Regular readers of UNCUT will recall that Cronenberg’s last film, A History Of Violence, was our Film Of The Year in 2005. This, set among the Russian mob relocated to London’s East End, is something of a companion piece, and further proof that Cronenberg is enjoying a third act revival in his fortunes.
The film’s written by Steve Knight, who also wrote the script for Stephen Frears’ film, Dirty Pretty Things. It’s located in a roughly similar milieu, of immigrants in London. Eastern Promises also finds Cronenberg re-teaming with his A History Of Violence leading man, Viggo Mortensen, here playing Nikolai, a driver for the Russian crime organisation, Vory V Zakone, who’re headed up by Semyon (Armin Mueller-Stahl) and his son, Kirill (Vincent Cassell), who’s apparently channelling the same levels of volatility and belligerence last seen in Sonny Corleone in The Godfather.
Our entry point into this world comes from Anna (Naomi Watts), a second-generation Russian who works as a nurse. She assists the delivery of a baby to a 14 year-old Russian girl, who dies giving birth. Anna takes it upon herself to trace the girl’s relatives, via her diary, which eventually finds her encountering the Vory V Zakone.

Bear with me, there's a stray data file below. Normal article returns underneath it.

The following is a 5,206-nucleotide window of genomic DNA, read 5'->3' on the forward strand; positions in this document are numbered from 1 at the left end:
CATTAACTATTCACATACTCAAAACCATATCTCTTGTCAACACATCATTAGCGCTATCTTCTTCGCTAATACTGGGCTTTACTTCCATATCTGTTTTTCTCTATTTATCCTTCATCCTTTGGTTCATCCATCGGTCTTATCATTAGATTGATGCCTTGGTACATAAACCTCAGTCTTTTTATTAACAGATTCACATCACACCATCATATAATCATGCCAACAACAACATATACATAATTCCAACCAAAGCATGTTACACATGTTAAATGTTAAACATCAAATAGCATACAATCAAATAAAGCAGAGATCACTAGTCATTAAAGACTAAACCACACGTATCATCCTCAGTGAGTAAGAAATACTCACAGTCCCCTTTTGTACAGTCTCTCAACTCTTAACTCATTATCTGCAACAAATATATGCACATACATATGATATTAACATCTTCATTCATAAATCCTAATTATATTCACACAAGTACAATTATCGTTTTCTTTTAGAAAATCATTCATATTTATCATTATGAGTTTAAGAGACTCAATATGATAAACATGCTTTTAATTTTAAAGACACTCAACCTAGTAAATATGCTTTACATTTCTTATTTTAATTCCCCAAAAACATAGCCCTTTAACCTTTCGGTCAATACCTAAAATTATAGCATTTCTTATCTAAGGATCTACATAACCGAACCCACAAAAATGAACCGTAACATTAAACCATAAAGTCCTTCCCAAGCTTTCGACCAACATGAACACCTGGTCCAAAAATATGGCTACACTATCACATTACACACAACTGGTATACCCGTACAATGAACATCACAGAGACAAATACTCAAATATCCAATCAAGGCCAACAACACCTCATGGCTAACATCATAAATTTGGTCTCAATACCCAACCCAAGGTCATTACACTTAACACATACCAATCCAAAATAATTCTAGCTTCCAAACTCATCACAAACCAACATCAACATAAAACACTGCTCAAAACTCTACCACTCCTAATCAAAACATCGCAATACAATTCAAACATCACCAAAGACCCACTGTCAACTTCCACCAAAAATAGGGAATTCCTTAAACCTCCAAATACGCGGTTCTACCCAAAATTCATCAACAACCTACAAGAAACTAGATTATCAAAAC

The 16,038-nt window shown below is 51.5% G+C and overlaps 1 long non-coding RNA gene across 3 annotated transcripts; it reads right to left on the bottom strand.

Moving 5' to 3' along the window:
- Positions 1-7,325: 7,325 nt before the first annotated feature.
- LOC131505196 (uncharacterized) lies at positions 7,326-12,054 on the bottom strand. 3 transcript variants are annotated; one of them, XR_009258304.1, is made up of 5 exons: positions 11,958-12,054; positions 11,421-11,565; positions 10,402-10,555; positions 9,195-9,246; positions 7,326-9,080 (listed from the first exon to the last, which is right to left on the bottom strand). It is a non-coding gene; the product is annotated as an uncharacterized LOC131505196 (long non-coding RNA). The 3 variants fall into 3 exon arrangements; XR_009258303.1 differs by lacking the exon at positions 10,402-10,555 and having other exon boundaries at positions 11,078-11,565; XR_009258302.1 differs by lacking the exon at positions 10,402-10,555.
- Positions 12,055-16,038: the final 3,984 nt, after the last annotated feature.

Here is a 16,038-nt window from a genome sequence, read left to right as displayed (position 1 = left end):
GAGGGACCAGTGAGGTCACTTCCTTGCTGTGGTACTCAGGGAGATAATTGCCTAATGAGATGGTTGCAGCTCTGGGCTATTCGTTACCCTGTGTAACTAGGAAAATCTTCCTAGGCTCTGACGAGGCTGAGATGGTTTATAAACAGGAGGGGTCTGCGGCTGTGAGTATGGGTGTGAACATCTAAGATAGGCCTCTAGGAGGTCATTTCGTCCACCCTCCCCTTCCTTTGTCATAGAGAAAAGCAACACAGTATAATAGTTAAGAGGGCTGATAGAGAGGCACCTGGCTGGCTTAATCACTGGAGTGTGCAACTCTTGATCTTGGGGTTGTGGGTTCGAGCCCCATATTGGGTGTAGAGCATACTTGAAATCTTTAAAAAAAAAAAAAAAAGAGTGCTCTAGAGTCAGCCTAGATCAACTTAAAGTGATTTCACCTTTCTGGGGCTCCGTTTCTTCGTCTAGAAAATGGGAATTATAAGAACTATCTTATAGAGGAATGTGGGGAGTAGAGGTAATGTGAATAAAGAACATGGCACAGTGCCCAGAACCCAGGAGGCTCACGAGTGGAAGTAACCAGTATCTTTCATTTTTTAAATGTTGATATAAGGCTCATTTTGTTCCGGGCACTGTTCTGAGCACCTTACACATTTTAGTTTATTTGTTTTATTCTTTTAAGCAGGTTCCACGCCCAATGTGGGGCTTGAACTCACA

If A History Of Violence was a commentary on role of violence in American society and culture, an exploration on shifting identity and a cracking thriller, Eastern Promises riffs on similar themes. But it says something about the population churn in the capital that, 10 years ago, an East End crime thriller would have starred Vinnie Jones and a bunch of bullet-headed Krays wannabees. Now, it’s the Russians. And they’re pretty fearsome. Anna finds herself confronting sex trafficking, drugs and murder. Watching the poor teenage Russian girls, dead-eyed and listless, who’re paraded in front of Kirill and Nikolai in one scene, I’m reminded of Lukas Moodysson’s unforgettably bleak Lilya 4-Ever.
Both A History Of Violence and Eastern Promises explore the impact of violence on the family unit — here, it’s the relationship between Anna, her mother and uncle, as well as Semyon and Kirill. Cronenberg and Knight also address notions of loyalty — Vory V Zakone means thieves-in-law but, typically, there’s very little honour to these men, and what binds them seems very easy to unravel.
Viggo, of course, is excellent, as Nikolai — stoical, calm, emotionally disengaged. As with a Cronenberg film, things are a little tricksy, so I won’t explain further.
There’s moments of extreme violence — throats are cut, a corpse has its finger tips removed to avoid identification, one poor unfortunate has a knife stabbed into his eye — levened by some cruel, dark humour. In one scene, naked and tattooed, Nikolai has to fight off two hitman in a Turkish bath, which borders on the camp.
Cronenberg shoots the whole thing in a grainy, understated palette, showing a hazy, nocturnal London, both frightening and strangely alluring. After faltering with Spider, he seems to have found his feet again. And that he seems to be happy proding and poking around the crime movie genre is no bad thing. After all, if it stops Guy Ritchie making another Right Royal Barrel Of Cockney Monkeys, we can only applaud.
Eastern Promises opens this year’s London Film Festival before it gets a full release on October 26.